A spouse is generally referred to as the primary social supporter for an individual, who may pretty often fail to realise when their partner is going through stressful situations, thereby failing to help.
“We found that when it comes to the normal ebb and flow of daily emotions, couples aren’t picking up on those occasional changes in ‘soft negative’ emotions like sadness or feeling down,” said Chrystyna Kouros, who works an associate professor at the Southern Methodist University in the US.
A negative mood is not really related to the relationship. However, it ultimately can be harmful to a couple – said Kouros, who works as the lead author on the study published in the journal Family Process.
“Failing to pick up on negative feelings one or two days is not a big deal. But if this accumulates, then down the road it could become a problem for the relationship,” she said.
“It’s these missed opportunities to be offering support or talking it out that can compound over time to negatively affect a relationship,” said Kouros.
The finding remains absolutely the same and has always consistently shown that couples tend to assume that their partner feels the exact same way they do, or think the same way they do, Kouros said.
Well, when it comes to sadness and loneliness, couples usually need to be on the look-out for tell-tale signs. Therapy is not the cure of the above-mentioned problem, said Kouros.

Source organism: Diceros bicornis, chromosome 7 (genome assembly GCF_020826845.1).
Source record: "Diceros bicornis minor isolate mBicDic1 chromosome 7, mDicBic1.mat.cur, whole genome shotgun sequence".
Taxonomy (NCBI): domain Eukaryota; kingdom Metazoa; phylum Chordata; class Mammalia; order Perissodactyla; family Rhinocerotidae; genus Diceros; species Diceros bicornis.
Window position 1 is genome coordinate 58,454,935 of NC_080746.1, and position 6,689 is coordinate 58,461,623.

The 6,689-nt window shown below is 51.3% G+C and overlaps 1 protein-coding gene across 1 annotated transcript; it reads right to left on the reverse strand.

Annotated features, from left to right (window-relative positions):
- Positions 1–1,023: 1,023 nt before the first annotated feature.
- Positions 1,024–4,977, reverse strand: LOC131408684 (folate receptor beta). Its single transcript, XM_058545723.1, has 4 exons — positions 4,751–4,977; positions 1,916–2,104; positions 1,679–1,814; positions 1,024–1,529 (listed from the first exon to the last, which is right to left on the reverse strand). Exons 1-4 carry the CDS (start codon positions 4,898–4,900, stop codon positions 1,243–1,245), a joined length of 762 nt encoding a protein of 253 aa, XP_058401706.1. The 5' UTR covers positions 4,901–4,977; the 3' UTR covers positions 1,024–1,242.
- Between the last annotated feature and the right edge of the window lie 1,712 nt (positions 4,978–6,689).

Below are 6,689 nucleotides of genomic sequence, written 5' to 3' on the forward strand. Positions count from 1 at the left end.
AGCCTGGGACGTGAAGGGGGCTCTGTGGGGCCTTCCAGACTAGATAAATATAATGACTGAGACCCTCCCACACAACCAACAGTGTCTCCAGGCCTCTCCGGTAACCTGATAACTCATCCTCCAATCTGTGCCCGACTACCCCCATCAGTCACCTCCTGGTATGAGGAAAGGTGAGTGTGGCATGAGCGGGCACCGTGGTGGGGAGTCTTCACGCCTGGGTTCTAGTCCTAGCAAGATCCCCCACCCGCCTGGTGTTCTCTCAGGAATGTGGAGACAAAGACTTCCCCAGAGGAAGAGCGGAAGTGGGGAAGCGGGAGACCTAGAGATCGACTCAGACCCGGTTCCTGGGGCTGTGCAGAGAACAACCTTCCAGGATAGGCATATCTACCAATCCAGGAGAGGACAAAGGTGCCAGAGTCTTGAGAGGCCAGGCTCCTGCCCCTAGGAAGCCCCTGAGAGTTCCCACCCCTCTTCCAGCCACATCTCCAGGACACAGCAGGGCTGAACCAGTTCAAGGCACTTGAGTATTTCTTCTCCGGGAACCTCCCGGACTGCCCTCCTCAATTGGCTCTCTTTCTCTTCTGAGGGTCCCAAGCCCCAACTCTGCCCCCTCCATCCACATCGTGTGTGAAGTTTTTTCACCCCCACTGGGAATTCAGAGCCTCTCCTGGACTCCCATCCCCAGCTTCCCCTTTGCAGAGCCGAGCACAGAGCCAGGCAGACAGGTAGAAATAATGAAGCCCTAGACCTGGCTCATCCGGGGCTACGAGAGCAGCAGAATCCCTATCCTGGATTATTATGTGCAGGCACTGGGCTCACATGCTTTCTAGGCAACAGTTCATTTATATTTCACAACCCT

Well, she simply advises couples to absolutely stop assuming they know whatever their partner is feeling and try to communicate more than usual. That is the key to solve the problem.
Assumptions can only make things worse.
“I suggest couples put a little more effort into paying attention to their partner – be more mindful and in the moment when you are with your partner,” she said.
Let’s face it: Your partner is not a mind-reader, right? Expecting them to know what you are feeling can only lead to false expectations and failure, which of course, can lead to disastrous results.
“If there’s something you want to talk about, then communicate that. It’s a two-way street,” she said.
There were 51 participating couples who completed daily diaries about how they feel, their mood and how they think their partner is failing for seven consecutive nights.
The study veers from conventional approaches to the topic, which have relied on interviewing couples in a lab setting about feelings related to conflicts in their relationship.
The deal however, is simple: assume less, talk more. And you’ll be good to go.